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This course is designed to quickly lead you through the steps of building an HTML website, from creating a new page to building links and tables. Author James Williamson simplifies the coding process, with straightforward steps you can recreate on your own. The course explains the basic structure of an HTML document, shows how to add text and images, and introduces font styling with CSS. James also offers a bonus design challenge at the end of each chapter, where he asks you to think of a solution before offering his own.
So far, we've looked at the three basic structural table tags, which are table, table row, and table cell. In this movie, I want to introduce another structural tag that can really enhance the meaning of tables, and that would be the table header tag. So I've got the tables.htm page opened from the 05_05 folder, and I've opened it up in a browser first. The reason for that is I want to take another quick look at the table here as it's rendering. It's pretty easy to tell that the top row of this table has special meaning. Essentially what you're seeing in those cells--the tag name, description--they're the title for the content that's underneath them.
We need to be able to identify that content as being, if you will, headers to the content that appears below them, and thankfully, we have the table header tag, which is a nice structural element that allows us to do that. So I'm going to go back into my code editor here, and I just want to find this opening table row right here that has Tag, Name, and Description inside of it. And the same way that td is table cell, if you will, th is table header. So to make those headers all you need to do is use the th tag instead of the td tag.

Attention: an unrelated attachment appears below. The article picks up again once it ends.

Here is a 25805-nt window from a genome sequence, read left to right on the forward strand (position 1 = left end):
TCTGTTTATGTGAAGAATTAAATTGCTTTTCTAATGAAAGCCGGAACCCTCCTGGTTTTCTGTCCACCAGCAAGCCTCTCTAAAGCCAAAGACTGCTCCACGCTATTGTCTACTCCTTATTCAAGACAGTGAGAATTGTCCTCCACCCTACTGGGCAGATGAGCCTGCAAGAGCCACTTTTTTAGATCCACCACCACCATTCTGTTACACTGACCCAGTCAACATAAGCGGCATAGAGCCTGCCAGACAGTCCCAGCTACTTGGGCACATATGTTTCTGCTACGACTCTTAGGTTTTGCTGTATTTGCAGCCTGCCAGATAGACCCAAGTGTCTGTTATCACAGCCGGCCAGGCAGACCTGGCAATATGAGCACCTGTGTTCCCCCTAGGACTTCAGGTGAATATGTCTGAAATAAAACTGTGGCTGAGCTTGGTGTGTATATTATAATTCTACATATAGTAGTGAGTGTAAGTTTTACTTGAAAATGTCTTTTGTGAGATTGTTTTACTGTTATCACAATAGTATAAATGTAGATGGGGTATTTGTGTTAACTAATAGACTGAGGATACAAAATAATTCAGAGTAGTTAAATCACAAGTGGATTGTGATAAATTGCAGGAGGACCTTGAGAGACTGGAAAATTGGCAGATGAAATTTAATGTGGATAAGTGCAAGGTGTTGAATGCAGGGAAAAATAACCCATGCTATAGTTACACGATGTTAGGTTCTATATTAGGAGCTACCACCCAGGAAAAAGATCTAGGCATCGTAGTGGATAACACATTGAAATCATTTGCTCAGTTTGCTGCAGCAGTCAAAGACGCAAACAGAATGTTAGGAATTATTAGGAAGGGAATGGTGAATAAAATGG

So I'm just going to go ahead and modify mine so that both of the opening and the closing tags for all of those are using the th tag. If I save this and then go back out to my browser and refresh the page, you can see that we have some stylistic differences going on here. It centers it, it bolds it, and it's really just the default rendering. If you wanted to make them look even more different than this, or change their alignment, or change their color, change their background, things like that, you can do that through the use of CSS styles.
What I want you to focus on is that now more information is being passed to the user agent about this table. It's saying that this row is special. These are headers, and they're going to basically refer to all the rest of the information in the table. Our sample table is nearly complete. There is one last thing that we need to discuss, however, and that's how to make this table data a little bit more accessible, and we're going to explore that in out next exercise.
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